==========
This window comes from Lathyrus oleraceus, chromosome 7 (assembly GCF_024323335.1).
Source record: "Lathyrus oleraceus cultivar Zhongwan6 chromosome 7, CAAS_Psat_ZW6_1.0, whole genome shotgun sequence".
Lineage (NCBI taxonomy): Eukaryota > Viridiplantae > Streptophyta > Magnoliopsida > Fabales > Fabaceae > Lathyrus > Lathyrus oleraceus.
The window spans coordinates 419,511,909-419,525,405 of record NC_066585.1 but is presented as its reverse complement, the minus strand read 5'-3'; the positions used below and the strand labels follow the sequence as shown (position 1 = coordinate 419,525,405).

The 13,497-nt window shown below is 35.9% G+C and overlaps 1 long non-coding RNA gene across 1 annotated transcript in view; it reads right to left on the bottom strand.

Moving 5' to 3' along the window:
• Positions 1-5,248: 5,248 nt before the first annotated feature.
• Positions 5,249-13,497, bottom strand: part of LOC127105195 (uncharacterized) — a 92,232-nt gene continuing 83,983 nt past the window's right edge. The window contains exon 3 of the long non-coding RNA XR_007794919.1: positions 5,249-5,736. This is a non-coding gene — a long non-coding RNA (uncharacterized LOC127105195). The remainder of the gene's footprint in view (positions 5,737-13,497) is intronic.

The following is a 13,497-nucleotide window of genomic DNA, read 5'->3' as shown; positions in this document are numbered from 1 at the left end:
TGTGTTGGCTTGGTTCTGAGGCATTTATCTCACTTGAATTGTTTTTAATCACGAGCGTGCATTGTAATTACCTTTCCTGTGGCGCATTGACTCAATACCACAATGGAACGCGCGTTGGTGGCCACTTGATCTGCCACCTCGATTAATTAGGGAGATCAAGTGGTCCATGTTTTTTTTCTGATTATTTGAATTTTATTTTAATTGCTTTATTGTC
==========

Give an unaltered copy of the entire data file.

This window comes from Lathyrus oleraceus, chromosome 7 (assembly GCF_024323335.1).
Source record: "Lathyrus oleraceus cultivar Zhongwan6 chromosome 7, CAAS_Psat_ZW6_1.0, whole genome shotgun sequence".
Lineage (NCBI taxonomy): Eukaryota > Viridiplantae > Streptophyta > Magnoliopsida > Fabales > Fabaceae > Lathyrus > Lathyrus oleraceus.
The window spans coordinates 419,511,909-419,525,405 of record NC_066585.1 but is presented as its reverse complement, the minus strand read 5'-3'; the positions used below and the strand labels follow the sequence as shown (position 1 = coordinate 419,525,405).

The 13,497-nt window shown below is 35.9% G+C and overlaps 1 long non-coding RNA gene across 1 annotated transcript in view; it reads right to left on the bottom strand.

Moving 5' to 3' along the window:
• Positions 1-5,248: 5,248 nt before the first annotated feature.
• Positions 5,249-13,497, bottom strand: part of LOC127105195 (uncharacterized) — a 92,232-nt gene continuing 83,983 nt past the window's right edge. The window contains exon 3 of the long non-coding RNA XR_007794919.1: positions 5,249-5,736. This is a non-coding gene — a long non-coding RNA (uncharacterized LOC127105195). The remainder of the gene's footprint in view (positions 5,737-13,497) is intronic.

The following is a 13,497-nucleotide window of genomic DNA, read 5'->3' as shown; positions in this document are numbered from 1 at the left end:
TGTGTTGGCTTGGTTCTGAGGCATTTATCTCACTTGAATTGTTTTTAATCACGAGCGTGCATTGTAATTACCTTTCCTGTGGCGCATTGACTCAATACCACAATGGAACGCGCGTTGGTGGCCACTTGATCTGCCACCTCGATTAATTAGGGAGATCAAGTGGTCCATGTTTTTTTTCTGATTATTTGAATTTTATTTTAATTGCTTTATTGTC